She serves currently as mandolinist with Mountain Fever recording artists, No One You Know, whose first album, Calm Before The Storm, led them to be invited as an official showcase act at the 2011 IBMA World of Bluegrass convention. Despite the anonymity implied in the band’s name, they maintain an active performance schedule, with Rachel’s lead and tenor vocals a prominent part of their sound.
Before joining the band, Rachel graduated from the bluegrass music program at Glenville State College, which she credits with helping her establish a network in the bluegrass world, and getting a handle on performing in a professional setting.
“I graduated from Glenville State in 2007 and the experience offered me many opportunities to play various gigs, and go places I had never been before. I was able to play on stage with people such as Jesse McReynolds, Mac Wiseman, Ronnie Reno & the Reno Tradition, and The Dillards. Since Lizzy Long and I were in the Bluegrass Program at the same time, we also played with Little Roy Lewis a few times.
Lizzy and I went on to play together in the all girl band Mountain Fury after college, along with Lizzy’s twin, Rebekah, and our other good friend, Eileen Marsh.”
Hearing Rachel out front on this new album clearly demonstrates just what a legitimate triple threat she is. A solid picker, a strong singer, and a superb songwriter is how I might describe this particular three-legged stool. 7 of the 12 tracks are her compositions, and they are the strongest on the CD.
The songs follow the themes common for bluegrass music, but from a decidedly female perspective. Three love-gone-wrong songs, Don’t You Worry About Me, Sorry You Will Be and Cost For Loving You, describe a confidence and forward-looking attitude, a flip side of the macho “drop dead” songs that form a distinct type in the bluegrass repertoire.
A real standout is Get On My Knees, a beautiful Gospel waltz number sung here by Amanda Smith. From the opening track, the influence of Kenny & Amanda Smith was evident, something that Burge readily admitted.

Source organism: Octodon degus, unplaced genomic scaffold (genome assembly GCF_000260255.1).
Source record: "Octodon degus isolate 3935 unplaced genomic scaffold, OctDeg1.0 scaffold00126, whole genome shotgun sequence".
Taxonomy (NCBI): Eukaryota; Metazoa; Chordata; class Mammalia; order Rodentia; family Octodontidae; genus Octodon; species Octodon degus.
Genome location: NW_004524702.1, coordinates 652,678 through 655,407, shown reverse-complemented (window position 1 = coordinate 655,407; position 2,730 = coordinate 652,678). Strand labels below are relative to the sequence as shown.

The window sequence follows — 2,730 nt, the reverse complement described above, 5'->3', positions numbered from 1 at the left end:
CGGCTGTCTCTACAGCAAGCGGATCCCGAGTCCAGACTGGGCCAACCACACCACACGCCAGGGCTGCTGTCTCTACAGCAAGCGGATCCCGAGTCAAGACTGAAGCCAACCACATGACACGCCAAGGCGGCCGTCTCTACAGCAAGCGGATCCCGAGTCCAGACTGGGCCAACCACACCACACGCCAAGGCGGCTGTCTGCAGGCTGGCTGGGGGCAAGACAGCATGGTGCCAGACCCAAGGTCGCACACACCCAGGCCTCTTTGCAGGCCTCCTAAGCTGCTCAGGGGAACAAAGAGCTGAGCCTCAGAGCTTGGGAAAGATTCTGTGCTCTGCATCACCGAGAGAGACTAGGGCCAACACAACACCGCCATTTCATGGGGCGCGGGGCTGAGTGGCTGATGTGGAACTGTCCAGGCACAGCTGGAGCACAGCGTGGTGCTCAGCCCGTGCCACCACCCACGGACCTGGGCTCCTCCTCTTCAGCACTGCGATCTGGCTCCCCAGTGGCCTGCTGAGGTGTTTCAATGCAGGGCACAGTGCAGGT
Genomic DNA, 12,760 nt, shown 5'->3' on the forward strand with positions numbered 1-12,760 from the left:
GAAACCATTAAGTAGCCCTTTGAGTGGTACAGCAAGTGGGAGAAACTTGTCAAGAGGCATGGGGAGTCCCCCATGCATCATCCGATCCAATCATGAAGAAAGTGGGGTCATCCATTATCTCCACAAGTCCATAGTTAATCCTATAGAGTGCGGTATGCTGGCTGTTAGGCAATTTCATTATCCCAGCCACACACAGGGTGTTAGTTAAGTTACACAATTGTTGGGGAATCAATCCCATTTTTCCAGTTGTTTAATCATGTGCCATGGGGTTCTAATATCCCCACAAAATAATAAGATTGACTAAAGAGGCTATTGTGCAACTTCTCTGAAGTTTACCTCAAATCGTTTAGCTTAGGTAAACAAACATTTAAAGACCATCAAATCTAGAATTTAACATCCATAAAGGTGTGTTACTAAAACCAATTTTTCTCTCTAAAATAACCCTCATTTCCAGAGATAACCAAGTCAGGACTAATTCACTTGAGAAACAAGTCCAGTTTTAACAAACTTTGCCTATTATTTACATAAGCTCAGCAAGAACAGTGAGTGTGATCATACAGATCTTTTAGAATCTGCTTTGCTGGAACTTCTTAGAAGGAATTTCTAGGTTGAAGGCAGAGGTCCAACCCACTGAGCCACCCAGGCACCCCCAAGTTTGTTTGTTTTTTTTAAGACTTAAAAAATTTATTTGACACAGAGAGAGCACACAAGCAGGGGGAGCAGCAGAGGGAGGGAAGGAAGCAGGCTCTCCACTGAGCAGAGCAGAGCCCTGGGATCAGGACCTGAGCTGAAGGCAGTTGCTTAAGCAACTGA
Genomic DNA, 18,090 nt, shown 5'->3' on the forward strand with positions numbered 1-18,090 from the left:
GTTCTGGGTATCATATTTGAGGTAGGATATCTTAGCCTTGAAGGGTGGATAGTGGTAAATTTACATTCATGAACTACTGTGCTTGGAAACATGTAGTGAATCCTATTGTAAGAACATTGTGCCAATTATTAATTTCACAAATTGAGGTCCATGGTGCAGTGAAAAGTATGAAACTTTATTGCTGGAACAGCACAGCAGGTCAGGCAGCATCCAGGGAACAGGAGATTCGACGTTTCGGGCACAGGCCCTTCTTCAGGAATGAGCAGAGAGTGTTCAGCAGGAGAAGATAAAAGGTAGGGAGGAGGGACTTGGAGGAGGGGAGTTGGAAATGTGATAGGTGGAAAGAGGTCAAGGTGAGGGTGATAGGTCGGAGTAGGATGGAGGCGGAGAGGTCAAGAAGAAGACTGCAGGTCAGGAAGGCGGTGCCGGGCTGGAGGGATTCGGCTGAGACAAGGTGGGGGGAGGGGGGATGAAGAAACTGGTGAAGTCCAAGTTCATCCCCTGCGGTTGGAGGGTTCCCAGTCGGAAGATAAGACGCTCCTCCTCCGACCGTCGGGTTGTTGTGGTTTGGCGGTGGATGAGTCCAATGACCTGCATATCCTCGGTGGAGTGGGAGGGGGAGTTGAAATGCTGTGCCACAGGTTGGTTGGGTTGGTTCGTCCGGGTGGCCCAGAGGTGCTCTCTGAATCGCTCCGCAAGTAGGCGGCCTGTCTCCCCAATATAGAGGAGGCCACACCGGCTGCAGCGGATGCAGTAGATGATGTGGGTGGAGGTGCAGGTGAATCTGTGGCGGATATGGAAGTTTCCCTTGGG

To tell you the truth, when I first received a copy of it from my engineer, I just played it over and over again in my CD player-for days! She and Kenny both sing on that song, and for me to sing a harmony on it with them is something I never thought I’d get to do. I’m really proud of that song!”
Balsam Range’s Buddy Melton also contributes lead vocals one of Rachel’s songs, She Walked Away.
A pair of mandolin instrumentals are also included, East Tennessee Blues and Daybreak In Dixie, showing that she can pick as well as she can sing.
Assisting throughout is a solid cast of musicians. Ramie Bennet plays banjo, Bruce Jones is on reso-guitar and bass, Lance Gainer on guitar, and Ray Cossin on fiddle. Harmony vocals were provided by Robin McLaughlin, Eileen March and Krista Chapman. Other special guests were Kenny Smith on lead guitar and Ron Stewart on fiddle for one track each.
While the lead vocal contributions on Don’t You Worry About Me from bluegrass heavyweights like Amanda Smith and Buddy Melton surely add to the overall heft of the project, I can’t say that I enjoyed them more than the ones Burge handled herself.
And she comes by her vocal skills through repetition. Rachel’s day job is teaching music and choir in a West Virginia middle school.
This is one very talented young lady, with much to contribute to our music. One expects that recording artists will soon be knocking on her door looking for new material.
Full track streams, physical CD sales and digital download purchases are available at her official web site. The album is also available from popular download sites.
About the Author (Author Profile)
John had served as primary author and editor for The Bluegrass Blog from its launch in 2006 until being folded into Bluegrass Today in September of 2011. He continues in that capacity here, managing a strong team of columnists and correspondents.
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